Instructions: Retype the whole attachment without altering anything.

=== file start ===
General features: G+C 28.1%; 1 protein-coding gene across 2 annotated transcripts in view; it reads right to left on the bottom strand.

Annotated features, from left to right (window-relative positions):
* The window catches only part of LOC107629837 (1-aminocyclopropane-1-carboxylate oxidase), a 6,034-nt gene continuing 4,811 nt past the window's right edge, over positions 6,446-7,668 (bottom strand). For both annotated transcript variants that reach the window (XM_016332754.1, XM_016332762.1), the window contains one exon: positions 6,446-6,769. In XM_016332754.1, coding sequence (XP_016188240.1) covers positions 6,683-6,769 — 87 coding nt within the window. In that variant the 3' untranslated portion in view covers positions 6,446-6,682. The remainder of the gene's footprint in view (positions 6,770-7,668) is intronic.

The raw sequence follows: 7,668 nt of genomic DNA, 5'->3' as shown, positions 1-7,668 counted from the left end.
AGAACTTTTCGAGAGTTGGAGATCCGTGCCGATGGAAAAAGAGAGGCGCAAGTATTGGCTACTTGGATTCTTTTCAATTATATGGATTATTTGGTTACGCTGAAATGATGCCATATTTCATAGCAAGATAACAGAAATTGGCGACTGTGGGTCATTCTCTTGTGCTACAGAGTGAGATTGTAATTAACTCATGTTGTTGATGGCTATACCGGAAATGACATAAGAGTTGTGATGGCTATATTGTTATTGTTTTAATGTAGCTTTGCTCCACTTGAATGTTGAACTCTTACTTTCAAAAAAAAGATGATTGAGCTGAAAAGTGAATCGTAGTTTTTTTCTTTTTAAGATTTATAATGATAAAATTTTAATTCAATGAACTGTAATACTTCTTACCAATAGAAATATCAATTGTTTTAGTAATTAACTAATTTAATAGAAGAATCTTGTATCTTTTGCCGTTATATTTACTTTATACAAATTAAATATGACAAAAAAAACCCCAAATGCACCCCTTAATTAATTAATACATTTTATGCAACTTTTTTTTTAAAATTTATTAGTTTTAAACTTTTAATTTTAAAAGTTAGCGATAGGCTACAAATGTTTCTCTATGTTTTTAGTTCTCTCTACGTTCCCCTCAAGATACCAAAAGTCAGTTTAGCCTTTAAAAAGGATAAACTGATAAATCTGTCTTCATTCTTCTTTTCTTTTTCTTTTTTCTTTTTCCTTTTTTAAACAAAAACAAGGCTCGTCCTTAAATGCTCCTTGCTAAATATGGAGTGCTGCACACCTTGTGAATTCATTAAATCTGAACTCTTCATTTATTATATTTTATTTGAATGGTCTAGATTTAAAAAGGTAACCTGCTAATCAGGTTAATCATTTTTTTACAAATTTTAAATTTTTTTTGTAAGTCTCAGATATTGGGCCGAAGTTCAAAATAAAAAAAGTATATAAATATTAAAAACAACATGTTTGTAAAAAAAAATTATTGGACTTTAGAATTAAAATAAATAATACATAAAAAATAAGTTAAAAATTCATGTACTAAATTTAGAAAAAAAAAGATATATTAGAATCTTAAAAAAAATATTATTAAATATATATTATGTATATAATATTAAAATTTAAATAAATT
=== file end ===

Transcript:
General features: G+C 28.1%; 1 protein-coding gene across 2 annotated transcripts in view; it reads right to left on the bottom strand.

Annotated features, from left to right (window-relative positions):
* The window catches only part of LOC107629837 (1-aminocyclopropane-1-carboxylate oxidase), a 6,034-nt gene continuing 4,811 nt past the window's right edge, over positions 6,446-7,668 (bottom strand). For both annotated transcript variants that reach the window (XM_016332754.1, XM_016332762.1), the window contains one exon: positions 6,446-6,769. In XM_016332754.1, coding sequence (XP_016188240.1) covers positions 6,683-6,769 — 87 coding nt within the window. In that variant the 3' untranslated portion in view covers positions 6,446-6,682. The remainder of the gene's footprint in view (positions 6,770-7,668) is intronic.

The raw sequence follows: 7,668 nt of genomic DNA, 5'->3' as shown, positions 1-7,668 counted from the left end.
AGAACTTTTCGAGAGTTGGAGATCCGTGCCGATGGAAAAAGAGAGGCGCAAGTATTGGCTACTTGGATTCTTTTCAATTATATGGATTATTTGGTTACGCTGAAATGATGCCATATTTCATAGCAAGATAACAGAAATTGGCGACTGTGGGTCATTCTCTTGTGCTACAGAGTGAGATTGTAATTAACTCATGTTGTTGATGGCTATACCGGAAATGACATAAGAGTTGTGATGGCTATATTGTTATTGTTTTAATGTAGCTTTGCTCCACTTGAATGTTGAACTCTTACTTTCAAAAAAAAGATGATTGAGCTGAAAAGTGAATCGTAGTTTTTTTCTTTTTAAGATTTATAATGATAAAATTTTAATTCAATGAACTGTAATACTTCTTACCAATAGAAATATCAATTGTTTTAGTAATTAACTAATTTAATAGAAGAATCTTGTATCTTTTGCCGTTATATTTACTTTATACAAATTAAATATGACAAAAAAAACCCCAAATGCACCCCTTAATTAATTAATACATTTTATGCAACTTTTTTTTTAAAATTTATTAGTTTTAAACTTTTAATTTTAAAAGTTAGCGATAGGCTACAAATGTTTCTCTATGTTTTTAGTTCTCTCTACGTTCCCCTCAAGATACCAAAAGTCAGTTTAGCCTTTAAAAAGGATAAACTGATAAATCTGTCTTCATTCTTCTTTTCTTTTTCTTTTTTCTTTTTCCTTTTTTAAACAAAAACAAGGCTCGTCCTTAAATGCTCCTTGCTAAATATGGAGTGCTGCACACCTTGTGAATTCATTAAATCTGAACTCTTCATTTATTATATTTTATTTGAATGGTCTAGATTTAAAAAGGTAACCTGCTAATCAGGTTAATCATTTTTTTACAAATTTTAAATTTTTTTTGTAAGTCTCAGATATTGGGCCGAAGTTCAAAATAAAAAAAGTATATAAATATTAAAAACAACATGTTTGTAAAAAAAAATTATTGGACTTTAGAATTAAAATAAATAATACATAAAAAATAAGTTAAAAATTCATGTACTAAATTTAGAAAAAAAAAGATATATTAGAATCTTAAAAAAAATATTATTAAATATATATTATGTATATAATATTAAAATTTAAATAAATT